“There are documented court cases where the defence of the perpetrator was that the victim was wearing provocative clothing and behaving in a provocative way,” he adds. “They were blaming the child and using that as a defence. The perpetrator was saying ‘I couldn’t help myself’ and using that as some sort of justification for what they were doing.”

The NSPCC is talking to retailers about the kinds of goods they are selling, and Narducci believes they are beginning to respond. “The retail world is beginning to hear some of the messages and realise that, if they produce something, they need to consider the implications in terms of the development of girls, and other people’s attitudes towards children,” he says.

Dissenting voices

Not everyone agrees. Sue Scott, professor of sociology at Glasgow Caledonian University, says the issue is more one of commercialisation than sexualisation, and that it is wrong to assume children understand sex in the way that adults do.

“I used to spend an awful lot of time dressing up as a kid, but the dressing-up box was more likely to have my mum’s old clothes in it,” says Scott. “Now, it’s become more commercialised and you have Disney shops that sell the princess outfits. But if you’re talking about seven- or eight-year-olds, they don’t see it in a sexualised way. They just see it as dressing up.

“I also don’t think it encourages paedophiles – research suggests that someone who has these tendencies is interested in children, not adults. They like the vulnerability of children.”

In fact, Scott dismisses society’s concerns about the sexualisation of children altogether as part of a romantic view of childhood that never existed. “In life we have very little control of anything, but we believe we can have control over our children,” she argues. “We are trying to keep children safe and don’t want anything terrible to happen to them. We have a fantasy of a safe world. But that’s what it is – a fantasy.”

It seems unlikely the government’s review into sexualisation, and its possible link to violence against women, will dismiss these concerns quite so easily.

Too much too young?

Examples of what campaigners claim to be sexualised merchandise marketed to young girls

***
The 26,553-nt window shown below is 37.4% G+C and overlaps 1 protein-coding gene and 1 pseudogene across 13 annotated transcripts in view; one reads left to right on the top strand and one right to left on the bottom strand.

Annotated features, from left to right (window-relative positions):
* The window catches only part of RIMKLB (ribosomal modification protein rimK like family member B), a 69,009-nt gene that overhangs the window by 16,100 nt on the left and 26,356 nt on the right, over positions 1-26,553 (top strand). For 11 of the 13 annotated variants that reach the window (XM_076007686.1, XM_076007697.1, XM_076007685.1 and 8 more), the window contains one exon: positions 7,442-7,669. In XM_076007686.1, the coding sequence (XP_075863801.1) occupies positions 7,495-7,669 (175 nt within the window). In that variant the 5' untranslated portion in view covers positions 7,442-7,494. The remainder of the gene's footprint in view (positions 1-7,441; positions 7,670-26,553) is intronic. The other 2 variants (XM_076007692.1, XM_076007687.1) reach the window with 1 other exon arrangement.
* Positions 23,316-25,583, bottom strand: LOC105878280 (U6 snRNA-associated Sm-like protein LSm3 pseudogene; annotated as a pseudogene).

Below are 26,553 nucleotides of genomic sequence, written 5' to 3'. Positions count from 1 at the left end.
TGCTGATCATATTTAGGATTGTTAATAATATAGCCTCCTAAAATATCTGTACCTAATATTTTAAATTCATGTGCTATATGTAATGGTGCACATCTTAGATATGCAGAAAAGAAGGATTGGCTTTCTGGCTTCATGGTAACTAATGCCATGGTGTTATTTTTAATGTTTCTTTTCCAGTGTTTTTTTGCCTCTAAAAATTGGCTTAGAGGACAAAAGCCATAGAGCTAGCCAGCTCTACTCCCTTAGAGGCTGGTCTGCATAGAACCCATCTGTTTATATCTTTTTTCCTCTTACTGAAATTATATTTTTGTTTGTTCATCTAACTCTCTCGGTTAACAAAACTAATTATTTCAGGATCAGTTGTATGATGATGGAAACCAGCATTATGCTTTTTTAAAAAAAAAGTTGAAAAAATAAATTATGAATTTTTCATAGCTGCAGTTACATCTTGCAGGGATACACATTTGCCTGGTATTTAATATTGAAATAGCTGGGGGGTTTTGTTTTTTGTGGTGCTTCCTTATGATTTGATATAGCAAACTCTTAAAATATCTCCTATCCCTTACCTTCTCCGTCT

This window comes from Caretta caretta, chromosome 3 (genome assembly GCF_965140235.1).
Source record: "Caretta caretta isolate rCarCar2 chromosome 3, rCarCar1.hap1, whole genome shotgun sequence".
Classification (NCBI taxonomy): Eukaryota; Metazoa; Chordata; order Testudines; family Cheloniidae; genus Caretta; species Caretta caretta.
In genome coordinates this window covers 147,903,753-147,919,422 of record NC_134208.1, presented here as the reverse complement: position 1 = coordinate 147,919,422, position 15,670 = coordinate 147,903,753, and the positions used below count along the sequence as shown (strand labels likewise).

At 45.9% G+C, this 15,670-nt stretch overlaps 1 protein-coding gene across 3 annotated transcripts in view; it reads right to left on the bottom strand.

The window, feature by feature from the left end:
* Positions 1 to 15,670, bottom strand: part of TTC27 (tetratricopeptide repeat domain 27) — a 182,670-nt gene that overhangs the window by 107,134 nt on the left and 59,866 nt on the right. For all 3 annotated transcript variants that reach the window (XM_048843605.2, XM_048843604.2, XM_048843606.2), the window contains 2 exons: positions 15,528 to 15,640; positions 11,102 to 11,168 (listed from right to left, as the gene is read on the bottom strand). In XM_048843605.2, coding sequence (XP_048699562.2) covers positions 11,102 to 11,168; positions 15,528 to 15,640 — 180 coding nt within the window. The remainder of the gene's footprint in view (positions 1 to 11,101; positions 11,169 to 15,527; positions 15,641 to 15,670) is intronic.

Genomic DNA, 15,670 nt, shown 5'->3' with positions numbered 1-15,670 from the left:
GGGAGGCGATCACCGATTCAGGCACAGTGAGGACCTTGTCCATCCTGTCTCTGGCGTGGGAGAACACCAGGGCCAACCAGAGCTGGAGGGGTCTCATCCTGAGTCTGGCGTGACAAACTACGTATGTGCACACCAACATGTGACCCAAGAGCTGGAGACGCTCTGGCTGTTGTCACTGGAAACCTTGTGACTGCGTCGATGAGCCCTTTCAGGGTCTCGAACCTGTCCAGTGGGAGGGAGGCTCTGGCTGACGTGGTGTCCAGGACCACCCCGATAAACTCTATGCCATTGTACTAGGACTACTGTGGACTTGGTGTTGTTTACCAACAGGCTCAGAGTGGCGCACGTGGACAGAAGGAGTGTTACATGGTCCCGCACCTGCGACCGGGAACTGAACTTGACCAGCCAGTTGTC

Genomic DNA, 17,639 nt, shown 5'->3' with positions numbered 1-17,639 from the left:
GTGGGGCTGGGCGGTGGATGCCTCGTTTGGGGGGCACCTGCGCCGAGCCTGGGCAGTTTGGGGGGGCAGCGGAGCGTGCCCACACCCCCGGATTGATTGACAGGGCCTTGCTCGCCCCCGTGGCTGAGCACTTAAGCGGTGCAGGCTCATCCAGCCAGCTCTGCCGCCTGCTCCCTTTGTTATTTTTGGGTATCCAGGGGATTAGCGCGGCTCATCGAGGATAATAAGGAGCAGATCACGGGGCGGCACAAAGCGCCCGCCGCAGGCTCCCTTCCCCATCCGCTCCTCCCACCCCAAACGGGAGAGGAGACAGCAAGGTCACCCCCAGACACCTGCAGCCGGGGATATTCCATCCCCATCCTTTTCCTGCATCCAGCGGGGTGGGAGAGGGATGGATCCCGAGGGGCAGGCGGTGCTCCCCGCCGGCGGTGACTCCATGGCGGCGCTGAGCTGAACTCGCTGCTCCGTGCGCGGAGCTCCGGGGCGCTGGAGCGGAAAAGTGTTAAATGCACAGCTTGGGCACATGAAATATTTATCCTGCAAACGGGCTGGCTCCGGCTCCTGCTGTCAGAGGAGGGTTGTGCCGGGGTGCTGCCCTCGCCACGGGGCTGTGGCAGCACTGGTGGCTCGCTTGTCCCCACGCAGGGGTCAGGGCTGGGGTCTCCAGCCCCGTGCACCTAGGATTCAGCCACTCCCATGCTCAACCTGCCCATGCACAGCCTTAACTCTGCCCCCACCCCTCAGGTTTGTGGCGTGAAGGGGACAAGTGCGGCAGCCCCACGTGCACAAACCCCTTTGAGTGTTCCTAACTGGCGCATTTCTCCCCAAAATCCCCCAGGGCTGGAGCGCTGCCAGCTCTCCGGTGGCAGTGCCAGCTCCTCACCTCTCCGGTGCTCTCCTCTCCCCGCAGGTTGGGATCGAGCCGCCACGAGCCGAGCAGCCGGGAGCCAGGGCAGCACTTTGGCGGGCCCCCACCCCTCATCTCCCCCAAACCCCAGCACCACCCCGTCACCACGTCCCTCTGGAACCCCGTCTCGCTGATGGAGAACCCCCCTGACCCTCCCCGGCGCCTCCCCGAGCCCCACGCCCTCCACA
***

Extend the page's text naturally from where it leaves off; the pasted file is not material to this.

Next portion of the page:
Playboy pencil cases

WH Smith’s withdrew its range of Playboy-themed pencil cases, pens and notepaper after complaints from parents and children. However, the range is still available elsewhere and, when asked by the Scottish parliament to comment on how its logo was used on products, the Playboy company declined to comment.

BHS girls underwear

In 2003, clothing retailer BHS withdrew a range of padded bras aimed at girls as young as seven after being deluged by complaints from children’s charities and customers. A spokesperson for the company told the BBC the underwear was “just a bit of fun”. But Michelle Elliott, director of charity Kidscape, says: “You have to wonder why a girl of under 10 would have need for a padded bra, and it is silly for a high-street company like BHS to be selling products like this.”

Beauty parlours for girls

Last June, The Observer featured a beauty salon for young girls called Tantrum on the King’s Road, London. The salon started offering haircuts but now offers manicures and pedicures to budding ladies who lunch. The youngest customer was six, the salon owner told the newspaper.

Barbie make-up

In 2007, Barbie manufacturer Mattel announced a partnership with US cosmetics company Bonne Belle to produce “innovative, fun and girl-savvy” products. According to the company, the deal represented both brands’ “positive relationship with girls”. US websites ridiculed the make-up it did not appear.

Bratz dolls

These dolls have pouting lips, glossy manes of hair and fishnet tights. Bratz are four friends with different personalities who like reading “cool celeb autobiographies”, are “glamorous” and want to be “superstars”. They may be aimed at an older market but they are popular among girls as young as four. The UK Bratz website has a feature called The Lovemeter where devotees can find out whether they and their “special someone” are a perfect match.

This article is published in the 23 April edition of Community Care magazine under the headline Sexualisation: Myth or reality?